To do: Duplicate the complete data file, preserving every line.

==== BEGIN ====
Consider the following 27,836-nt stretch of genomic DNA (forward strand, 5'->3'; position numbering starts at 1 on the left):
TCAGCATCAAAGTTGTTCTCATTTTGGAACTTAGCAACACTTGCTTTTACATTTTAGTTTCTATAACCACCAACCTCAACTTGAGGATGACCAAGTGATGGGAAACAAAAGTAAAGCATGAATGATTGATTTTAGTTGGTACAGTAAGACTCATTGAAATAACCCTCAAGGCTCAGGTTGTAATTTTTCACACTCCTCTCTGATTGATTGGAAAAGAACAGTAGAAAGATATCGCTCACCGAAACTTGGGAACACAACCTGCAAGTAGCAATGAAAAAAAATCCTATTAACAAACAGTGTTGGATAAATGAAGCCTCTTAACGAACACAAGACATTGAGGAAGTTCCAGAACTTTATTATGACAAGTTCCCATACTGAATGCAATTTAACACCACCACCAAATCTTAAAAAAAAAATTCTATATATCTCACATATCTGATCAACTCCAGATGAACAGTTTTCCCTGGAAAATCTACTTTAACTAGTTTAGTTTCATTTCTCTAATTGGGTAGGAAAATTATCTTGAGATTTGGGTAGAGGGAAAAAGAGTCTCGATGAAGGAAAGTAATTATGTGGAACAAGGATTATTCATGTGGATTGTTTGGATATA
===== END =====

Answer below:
Consider the following 27,836-nt stretch of genomic DNA (forward strand, 5'->3'; position numbering starts at 1 on the left):
TCAGCATCAAAGTTGTTCTCATTTTGGAACTTAGCAACACTTGCTTTTACATTTTAGTTTCTATAACCACCAACCTCAACTTGAGGATGACCAAGTGATGGGAAACAAAAGTAAAGCATGAATGATTGATTTTAGTTGGTACAGTAAGACTCATTGAAATAACCCTCAAGGCTCAGGTTGTAATTTTTCACACTCCTCTCTGATTGATTGGAAAAGAACAGTAGAAAGATATCGCTCACCGAAACTTGGGAACACAACCTGCAAGTAGCAATGAAAAAAAATCCTATTAACAAACAGTGTTGGATAAATGAAGCCTCTTAACGAACACAAGACATTGAGGAAGTTCCAGAACTTTATTATGACAAGTTCCCATACTGAATGCAATTTAACACCACCACCAAATCTTAAAAAAAAAATTCTATATATCTCACATATCTGATCAACTCCAGATGAACAGTTTTCCCTGGAAAATCTACTTTAACTAGTTTAGTTTCATTTCTCTAATTGGGTAGGAAAATTATCTTGAGATTTGGGTAGAGGGAAAAAGAGTCTCGATGAAGGAAAGTAATTATGTGGAACAAGGATTATTCATGTGGATTGTTTGGATATA